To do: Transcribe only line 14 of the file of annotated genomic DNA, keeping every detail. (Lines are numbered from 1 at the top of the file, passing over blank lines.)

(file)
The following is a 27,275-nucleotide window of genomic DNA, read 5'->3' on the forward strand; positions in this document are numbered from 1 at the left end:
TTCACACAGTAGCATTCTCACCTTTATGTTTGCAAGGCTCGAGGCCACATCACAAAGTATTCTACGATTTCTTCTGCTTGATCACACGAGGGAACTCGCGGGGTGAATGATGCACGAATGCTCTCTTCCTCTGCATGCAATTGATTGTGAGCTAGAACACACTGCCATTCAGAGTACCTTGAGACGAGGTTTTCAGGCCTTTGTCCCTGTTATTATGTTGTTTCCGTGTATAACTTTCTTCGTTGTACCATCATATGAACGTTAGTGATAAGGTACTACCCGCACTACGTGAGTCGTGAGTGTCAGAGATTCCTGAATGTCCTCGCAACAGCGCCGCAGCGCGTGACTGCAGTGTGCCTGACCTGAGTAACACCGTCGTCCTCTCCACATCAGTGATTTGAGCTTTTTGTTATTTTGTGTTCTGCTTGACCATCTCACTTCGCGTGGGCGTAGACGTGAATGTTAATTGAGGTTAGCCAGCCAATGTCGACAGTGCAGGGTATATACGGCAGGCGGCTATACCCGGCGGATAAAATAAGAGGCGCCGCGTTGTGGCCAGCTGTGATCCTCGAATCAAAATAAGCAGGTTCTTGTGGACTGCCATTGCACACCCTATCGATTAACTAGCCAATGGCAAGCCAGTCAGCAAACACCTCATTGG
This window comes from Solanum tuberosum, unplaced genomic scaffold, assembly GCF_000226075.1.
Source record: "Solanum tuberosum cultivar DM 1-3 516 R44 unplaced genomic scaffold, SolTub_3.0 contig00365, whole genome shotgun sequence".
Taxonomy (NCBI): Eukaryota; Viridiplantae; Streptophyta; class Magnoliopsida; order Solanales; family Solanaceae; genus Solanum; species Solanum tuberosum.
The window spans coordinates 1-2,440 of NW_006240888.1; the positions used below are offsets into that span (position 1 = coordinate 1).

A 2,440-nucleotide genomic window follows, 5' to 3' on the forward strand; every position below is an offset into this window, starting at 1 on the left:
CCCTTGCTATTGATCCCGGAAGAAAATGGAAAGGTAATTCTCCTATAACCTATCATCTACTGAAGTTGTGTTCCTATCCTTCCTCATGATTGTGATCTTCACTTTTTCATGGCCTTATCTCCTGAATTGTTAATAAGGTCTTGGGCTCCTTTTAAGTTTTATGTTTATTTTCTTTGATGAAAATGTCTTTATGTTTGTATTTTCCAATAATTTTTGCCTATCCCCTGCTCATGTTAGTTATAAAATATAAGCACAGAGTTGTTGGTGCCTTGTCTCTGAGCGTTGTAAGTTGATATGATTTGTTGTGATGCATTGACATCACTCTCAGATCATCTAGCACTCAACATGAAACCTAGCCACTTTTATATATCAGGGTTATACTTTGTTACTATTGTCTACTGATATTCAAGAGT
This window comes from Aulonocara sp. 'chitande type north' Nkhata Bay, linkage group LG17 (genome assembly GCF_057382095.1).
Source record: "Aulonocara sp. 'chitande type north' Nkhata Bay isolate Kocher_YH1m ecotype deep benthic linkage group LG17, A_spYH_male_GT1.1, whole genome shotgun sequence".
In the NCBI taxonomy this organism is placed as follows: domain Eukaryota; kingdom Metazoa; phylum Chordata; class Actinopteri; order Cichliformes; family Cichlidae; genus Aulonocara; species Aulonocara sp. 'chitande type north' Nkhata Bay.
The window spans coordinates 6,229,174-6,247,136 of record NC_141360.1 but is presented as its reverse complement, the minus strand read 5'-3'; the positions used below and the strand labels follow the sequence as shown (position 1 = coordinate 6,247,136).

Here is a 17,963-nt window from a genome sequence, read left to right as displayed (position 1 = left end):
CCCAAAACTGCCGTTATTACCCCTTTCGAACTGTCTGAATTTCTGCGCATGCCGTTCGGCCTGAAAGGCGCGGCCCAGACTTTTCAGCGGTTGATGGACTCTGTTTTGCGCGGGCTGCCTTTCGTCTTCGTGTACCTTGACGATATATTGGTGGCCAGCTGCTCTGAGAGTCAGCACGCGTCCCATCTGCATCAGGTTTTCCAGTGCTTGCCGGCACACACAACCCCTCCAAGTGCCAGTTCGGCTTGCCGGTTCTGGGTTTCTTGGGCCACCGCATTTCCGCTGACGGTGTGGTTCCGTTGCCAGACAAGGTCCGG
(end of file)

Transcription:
CCCAAAACTGCCGTTATTACCCCTTTCGAACTGTCTGAATTTCTGCGCATGCCGTTCGGCCTGAAAGGCGCGGCCCAGACTTTTCAGCGGTTGATGGACTCTGTTTTGCGCGGGCTGCCTTTCGTCTTCGTGTACCTTGACGATATATTGGTGGCCAGCTGCTCTGAGAGTCAGCACGCGTCCCATCTGCATCAGGTTTTCCAGTGCTTGCCGGCACACACAACCCCTCCAAGTGCCAGTTCGGCTTGCCGGTTCTGGGTTTCTTGGGCCACCGCATTTCCGCTGACGGTGTGGTTCCGTTGCCAGACAAGGTCCGG